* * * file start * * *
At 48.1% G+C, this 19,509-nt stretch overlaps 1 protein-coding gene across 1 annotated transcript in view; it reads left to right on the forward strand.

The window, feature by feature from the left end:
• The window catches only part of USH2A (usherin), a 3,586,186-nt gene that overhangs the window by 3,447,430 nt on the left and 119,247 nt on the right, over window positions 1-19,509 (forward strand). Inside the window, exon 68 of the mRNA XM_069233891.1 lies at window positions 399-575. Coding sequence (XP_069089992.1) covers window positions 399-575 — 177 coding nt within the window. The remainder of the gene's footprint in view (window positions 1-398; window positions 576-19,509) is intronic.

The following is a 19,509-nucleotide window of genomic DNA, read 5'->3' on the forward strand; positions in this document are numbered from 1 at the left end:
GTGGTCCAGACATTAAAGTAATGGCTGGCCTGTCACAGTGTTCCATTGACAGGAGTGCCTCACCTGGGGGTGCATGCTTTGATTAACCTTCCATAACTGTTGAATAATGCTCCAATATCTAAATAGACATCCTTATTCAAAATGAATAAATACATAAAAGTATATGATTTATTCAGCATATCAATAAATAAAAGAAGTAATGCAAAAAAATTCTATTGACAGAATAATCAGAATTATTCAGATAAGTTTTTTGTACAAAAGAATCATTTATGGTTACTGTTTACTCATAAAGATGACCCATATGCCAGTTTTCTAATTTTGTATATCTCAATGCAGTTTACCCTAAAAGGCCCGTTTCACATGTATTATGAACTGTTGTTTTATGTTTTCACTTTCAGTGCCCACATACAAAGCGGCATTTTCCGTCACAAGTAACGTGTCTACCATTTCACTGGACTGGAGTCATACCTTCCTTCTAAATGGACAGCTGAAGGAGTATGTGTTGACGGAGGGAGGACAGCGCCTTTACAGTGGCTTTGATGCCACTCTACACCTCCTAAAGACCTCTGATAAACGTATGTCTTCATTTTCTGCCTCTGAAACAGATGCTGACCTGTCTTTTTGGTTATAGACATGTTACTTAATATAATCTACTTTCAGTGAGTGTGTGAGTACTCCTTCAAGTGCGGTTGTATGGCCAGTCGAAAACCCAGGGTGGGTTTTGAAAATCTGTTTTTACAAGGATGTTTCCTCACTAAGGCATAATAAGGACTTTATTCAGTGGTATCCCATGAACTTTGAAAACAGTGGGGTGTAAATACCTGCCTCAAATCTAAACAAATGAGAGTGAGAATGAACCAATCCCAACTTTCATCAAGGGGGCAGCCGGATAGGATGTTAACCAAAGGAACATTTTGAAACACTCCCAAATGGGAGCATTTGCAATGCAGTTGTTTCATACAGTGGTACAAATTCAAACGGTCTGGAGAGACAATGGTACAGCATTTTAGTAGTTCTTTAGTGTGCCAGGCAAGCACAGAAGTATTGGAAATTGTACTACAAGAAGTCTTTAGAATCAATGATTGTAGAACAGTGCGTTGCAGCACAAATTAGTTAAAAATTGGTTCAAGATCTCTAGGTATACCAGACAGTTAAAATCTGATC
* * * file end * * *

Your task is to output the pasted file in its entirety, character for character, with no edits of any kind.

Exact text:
At 48.1% G+C, this 19,509-nt stretch overlaps 1 protein-coding gene across 1 annotated transcript in view; it reads left to right on the forward strand.

The window, feature by feature from the left end:
• The window catches only part of USH2A (usherin), a 3,586,186-nt gene that overhangs the window by 3,447,430 nt on the left and 119,247 nt on the right, over window positions 1-19,509 (forward strand). Inside the window, exon 68 of the mRNA XM_069233891.1 lies at window positions 399-575. Coding sequence (XP_069089992.1) covers window positions 399-575 — 177 coding nt within the window. The remainder of the gene's footprint in view (window positions 1-398; window positions 576-19,509) is intronic.

The following is a 19,509-nucleotide window of genomic DNA, read 5'->3' on the forward strand; positions in this document are numbered from 1 at the left end:
GTGGTCCAGACATTAAAGTAATGGCTGGCCTGTCACAGTGTTCCATTGACAGGAGTGCCTCACCTGGGGGTGCATGCTTTGATTAACCTTCCATAACTGTTGAATAATGCTCCAATATCTAAATAGACATCCTTATTCAAAATGAATAAATACATAAAAGTATATGATTTATTCAGCATATCAATAAATAAAAGAAGTAATGCAAAAAAATTCTATTGACAGAATAATCAGAATTATTCAGATAAGTTTTTTGTACAAAAGAATCATTTATGGTTACTGTTTACTCATAAAGATGACCCATATGCCAGTTTTCTAATTTTGTATATCTCAATGCAGTTTACCCTAAAAGGCCCGTTTCACATGTATTATGAACTGTTGTTTTATGTTTTCACTTTCAGTGCCCACATACAAAGCGGCATTTTCCGTCACAAGTAACGTGTCTACCATTTCACTGGACTGGAGTCATACCTTCCTTCTAAATGGACAGCTGAAGGAGTATGTGTTGACGGAGGGAGGACAGCGCCTTTACAGTGGCTTTGATGCCACTCTACACCTCCTAAAGACCTCTGATAAACGTATGTCTTCATTTTCTGCCTCTGAAACAGATGCTGACCTGTCTTTTTGGTTATAGACATGTTACTTAATATAATCTACTTTCAGTGAGTGTGTGAGTACTCCTTCAAGTGCGGTTGTATGGCCAGTCGAAAACCCAGGGTGGGTTTTGAAAATCTGTTTTTACAAGGATGTTTCCTCACTAAGGCATAATAAGGACTTTATTCAGTGGTATCCCATGAACTTTGAAAACAGTGGGGTGTAAATACCTGCCTCAAATCTAAACAAATGAGAGTGAGAATGAACCAATCCCAACTTTCATCAAGGGGGCAGCCGGATAGGATGTTAACCAAAGGAACATTTTGAAACACTCCCAAATGGGAGCATTTGCAATGCAGTTGTTTCATACAGTGGTACAAATTCAAACGGTCTGGAGAGACAATGGTACAGCATTTTAGTAGTTCTTTAGTGTGCCAGGCAAGCACAGAAGTATTGGAAATTGTACTACAAGAAGTCTTTAGAATCAATGATTGTAGAACAGTGCGTTGCAGCACAAATTAGTTAAAAATTGGTTCAAGATCTCTAGGTATACCAGACAGTTAAAATCTGATC